Treat Strangers Like Their Day is Going Worse Than Yours
DescriptionA lesson learned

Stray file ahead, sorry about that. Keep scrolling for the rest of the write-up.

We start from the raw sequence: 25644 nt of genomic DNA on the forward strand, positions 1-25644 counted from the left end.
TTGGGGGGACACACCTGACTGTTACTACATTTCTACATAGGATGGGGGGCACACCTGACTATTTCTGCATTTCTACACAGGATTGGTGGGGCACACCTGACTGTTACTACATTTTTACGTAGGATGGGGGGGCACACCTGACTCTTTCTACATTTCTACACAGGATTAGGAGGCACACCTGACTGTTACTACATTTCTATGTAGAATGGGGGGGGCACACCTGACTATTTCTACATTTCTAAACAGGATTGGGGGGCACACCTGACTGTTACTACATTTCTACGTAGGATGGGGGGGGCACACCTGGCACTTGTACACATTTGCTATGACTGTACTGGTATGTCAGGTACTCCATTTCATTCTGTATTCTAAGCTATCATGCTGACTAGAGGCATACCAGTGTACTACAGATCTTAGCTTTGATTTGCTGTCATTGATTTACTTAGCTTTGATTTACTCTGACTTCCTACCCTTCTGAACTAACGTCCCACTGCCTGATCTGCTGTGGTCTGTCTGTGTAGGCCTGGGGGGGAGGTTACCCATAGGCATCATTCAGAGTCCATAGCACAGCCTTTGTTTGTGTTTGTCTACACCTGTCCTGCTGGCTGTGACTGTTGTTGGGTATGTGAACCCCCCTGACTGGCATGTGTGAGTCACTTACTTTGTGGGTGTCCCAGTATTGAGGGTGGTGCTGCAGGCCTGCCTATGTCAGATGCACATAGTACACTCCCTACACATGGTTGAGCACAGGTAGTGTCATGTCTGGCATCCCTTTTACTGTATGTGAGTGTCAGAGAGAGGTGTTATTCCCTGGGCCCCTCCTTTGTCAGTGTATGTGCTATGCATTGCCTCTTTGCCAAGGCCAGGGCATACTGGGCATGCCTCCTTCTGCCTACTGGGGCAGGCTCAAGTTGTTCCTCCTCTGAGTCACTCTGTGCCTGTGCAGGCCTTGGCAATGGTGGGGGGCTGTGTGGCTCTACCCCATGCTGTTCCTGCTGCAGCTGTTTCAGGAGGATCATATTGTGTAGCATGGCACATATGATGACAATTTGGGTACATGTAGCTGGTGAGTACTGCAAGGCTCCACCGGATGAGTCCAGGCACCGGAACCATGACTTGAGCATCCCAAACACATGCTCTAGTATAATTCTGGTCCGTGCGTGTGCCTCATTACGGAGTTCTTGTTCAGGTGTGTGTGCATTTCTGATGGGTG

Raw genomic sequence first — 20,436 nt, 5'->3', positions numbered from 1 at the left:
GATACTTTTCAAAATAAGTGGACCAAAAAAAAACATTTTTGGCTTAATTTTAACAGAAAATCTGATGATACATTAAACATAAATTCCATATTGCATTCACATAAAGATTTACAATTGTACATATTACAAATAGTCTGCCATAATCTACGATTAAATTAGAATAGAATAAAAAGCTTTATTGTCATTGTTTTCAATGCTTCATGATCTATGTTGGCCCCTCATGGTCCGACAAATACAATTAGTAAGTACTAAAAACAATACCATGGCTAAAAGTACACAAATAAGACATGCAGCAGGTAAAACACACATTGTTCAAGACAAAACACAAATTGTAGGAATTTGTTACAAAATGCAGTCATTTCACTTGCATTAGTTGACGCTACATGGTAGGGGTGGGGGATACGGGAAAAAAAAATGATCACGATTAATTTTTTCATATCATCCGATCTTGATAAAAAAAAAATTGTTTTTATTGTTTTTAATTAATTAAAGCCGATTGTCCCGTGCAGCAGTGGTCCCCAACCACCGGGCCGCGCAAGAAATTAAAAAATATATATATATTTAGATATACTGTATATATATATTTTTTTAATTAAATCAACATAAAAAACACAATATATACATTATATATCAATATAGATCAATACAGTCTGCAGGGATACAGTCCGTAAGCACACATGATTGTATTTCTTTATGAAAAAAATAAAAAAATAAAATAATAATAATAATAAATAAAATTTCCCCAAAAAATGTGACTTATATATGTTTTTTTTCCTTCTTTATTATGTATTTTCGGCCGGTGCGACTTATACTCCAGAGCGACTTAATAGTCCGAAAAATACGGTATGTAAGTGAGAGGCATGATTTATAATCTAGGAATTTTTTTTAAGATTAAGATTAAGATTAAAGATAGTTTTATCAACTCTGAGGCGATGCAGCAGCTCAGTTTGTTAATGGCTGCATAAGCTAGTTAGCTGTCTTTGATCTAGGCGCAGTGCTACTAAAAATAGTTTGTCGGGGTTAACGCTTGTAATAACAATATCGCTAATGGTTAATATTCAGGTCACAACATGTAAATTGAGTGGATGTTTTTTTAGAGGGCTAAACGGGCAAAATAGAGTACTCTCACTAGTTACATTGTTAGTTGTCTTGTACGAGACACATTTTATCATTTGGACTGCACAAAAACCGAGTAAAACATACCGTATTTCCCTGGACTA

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If I remember right, I used to be one of those teenagers that think they know exactly how the world works. How people work. I thought I had it all figured out. Most people were arseholes, life was basically meaningless and had no point to it, and society was a bit of a joke. Years of listening to Nirvana and reading The Catcher in the Rye can sometimes have that effect. I sometimes heard that experience was actually the best teacher, that you really don’t have a clue how the world works until you step out into it. Looking back, I realise I definitely needed the lessons that experience would teach me. I always thought that people were just in the way. That their only goal in life, the only reason they were put here was to piss me off, or make me feel bad about myself. I’m a little bit ashamed of the fact that I never thought of people as having real lives too. For the past two and a half years, I’ve worked in the fitness and leisure industry, in hotel leisure clubs mostly. Through this, I think I’ve learned a lot about people. Especially the fact that people have an amazing capacity to turn their lives around. I know this because I’ve seen it and, in one or two cases, I’ve guided them through parts of those changes as a Personal Trainer. But one experience taught me more than all of that, and it served as a lesson that I hope stays with me for a long time to come. Just by the pool in the hotel leisure club I work in, we have a bar. The vast majority of people using it are there on spa days, sipping the drinks they buy from us as they lounge by the pool. As well as the spa day guests though, we have our club members and hotel guests using the same facilities. Quite late on in one particular shift, that had gone by relatively smoothly, a woman who looked to be in her sixties walked up to the bar after escorting her grandson to a swimming lesson. With a sour look on her face, she ordered a cappuccino in a rather abrupt manner, paid hastily and took a seat. Barely a second after I had finished making it, she hurried up to the bar again, asked if it was ready, told me I’d taken ages, and when I presented it to her, she snatched it out of my head with a tut and an eye-roll. 'Typical', I thought, 'a juice bar shift has finally gone smoothly and some bitch comes along and brings my mood crashing down.' For the rest of the day, I’d be thinking about that, playing it over in my mind. Until something happened that I didn’t expect. As it was my turn to supervise the pool, I left the juice bar and started my walk-round. I’d barely started before I heard an ‘excuse me’ coming from the woman I’d just served. ‘I just want to apologise for the way I spoke to you,’ she said. Now, anyone who has worked a customer service job will tell you apologies from customers do not come around very often. ‘Oh no, it’s fine, don’t worry about it,’ I replied, taken aback and wanting to be polite. ‘No it’s not fine, I shouldn’t have spoken to you like that. I’ve just had a really bad day and was dying to just sit down with a coffee and relax. I just don’t want that to ruin the rest of your day. I really hope I didn’t swear at you or anything,’ she said with a genuine look of exasperation on her face. It was the first time I realised her eyes looked tired. I reassured her she hadn’t sworn at me, and even if she had, it wouldn’t have been anything I hadn’t heard before in this job. So, she went to sit back down and somehow, we were on good terms. It got me thinking, though, that in all the time I spent being angry with her and getting myself worked up about the way she’d spoken to me, I never once considered that she might have just been having a bad day, a much worse day than mine had been. That’s the problem with seeing people as just some inconvenience designed purely to get in your way and make your day worse. That’s the problem with thinking you have people all figured out. No one stops to remember that there are seven billion other lives that are running alongside yours, so it’s a bloody good bet that some of the people you meet throughout the day, or even just pass in the street without looking at, are having a really shit day. I didn’t know what had made the lady’s day bad, I still don’t to this day. We don’t know anything about other people’s lives. Maybe they’ve lost a loved one. Maybe the company they’re working for is about to go under and they’re going to lose their jobs. Now, does this excuse them treating people badly? No, of course not. But I think we should at least stop to consider that they have a life too, and there a million different ways in which it could be worse than yours. Believe me, I know it’s hard when you get caught up in the heat of the moment. This encounter happened to me well over a year ago and I still forget to remind myself sometimes. But even after the fact, I should still stop myself and think they might just be having a bad time of it, and think of how I could respond better next time. Of course, this doesn’t mean we should stop worrying about what’s going on in our own lives. Our life experiences are just as valid as anyone else’s, and that’s why I think we need to communicate that to other people. If we snap at someone, maybe we should take a page out of that lady’s book and explain why we did it, and that it was nothing personal, so we don’t make someone else’s day worse. I really don’t want this to sound preachy or anything. I’m not even sure why I’m writing it. It’s just been on my mind for some reason today and I guess I needed an outlet. Also, I think it’s good to look back at my ‘edgy’ sixteen-year-old self and think, 'you really had no fucking clue.' And I hope I’ll look back in ten years' time at my twenty-six-year-old self and think the same thing again.